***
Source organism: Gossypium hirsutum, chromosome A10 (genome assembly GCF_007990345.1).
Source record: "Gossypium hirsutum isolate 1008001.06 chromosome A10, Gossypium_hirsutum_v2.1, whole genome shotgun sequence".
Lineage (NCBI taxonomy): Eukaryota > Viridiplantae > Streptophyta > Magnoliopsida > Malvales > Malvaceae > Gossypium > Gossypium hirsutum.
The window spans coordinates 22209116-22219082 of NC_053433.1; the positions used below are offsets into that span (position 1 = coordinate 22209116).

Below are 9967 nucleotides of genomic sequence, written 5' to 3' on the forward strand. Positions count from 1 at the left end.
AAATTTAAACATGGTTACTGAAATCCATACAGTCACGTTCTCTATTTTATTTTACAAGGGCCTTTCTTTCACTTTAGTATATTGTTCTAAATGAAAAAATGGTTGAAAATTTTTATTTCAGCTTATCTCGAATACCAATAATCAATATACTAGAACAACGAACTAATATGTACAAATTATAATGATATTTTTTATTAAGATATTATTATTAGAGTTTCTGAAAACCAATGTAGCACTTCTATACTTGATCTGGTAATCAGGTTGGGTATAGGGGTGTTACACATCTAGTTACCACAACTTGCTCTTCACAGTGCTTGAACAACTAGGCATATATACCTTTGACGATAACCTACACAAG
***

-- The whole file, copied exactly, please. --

Source organism: Gossypium hirsutum, chromosome A10 (genome assembly GCF_007990345.1).
Source record: "Gossypium hirsutum isolate 1008001.06 chromosome A10, Gossypium_hirsutum_v2.1, whole genome shotgun sequence".
Lineage (NCBI taxonomy): Eukaryota > Viridiplantae > Streptophyta > Magnoliopsida > Malvales > Malvaceae > Gossypium > Gossypium hirsutum.
The window spans coordinates 22209116-22219082 of NC_053433.1; the positions used below are offsets into that span (position 1 = coordinate 22209116).

Below are 9967 nucleotides of genomic sequence, written 5' to 3' on the forward strand. Positions count from 1 at the left end.
AAATTTAAACATGGTTACTGAAATCCATACAGTCACGTTCTCTATTTTATTTTACAAGGGCCTTTCTTTCACTTTAGTATATTGTTCTAAATGAAAAAATGGTTGAAAATTTTTATTTCAGCTTATCTCGAATACCAATAATCAATATACTAGAACAACGAACTAATATGTACAAATTATAATGATATTTTTTATTAAGATATTATTATTAGAGTTTCTGAAAACCAATGTAGCACTTCTATACTTGATCTGGTAATCAGGTTGGGTATAGGGGTGTTACACATCTAGTTACCACAACTTGCTCTTCACAGTGCTTGAACAACTAGGCATATATACCTTTGACGATAACCTACACAAG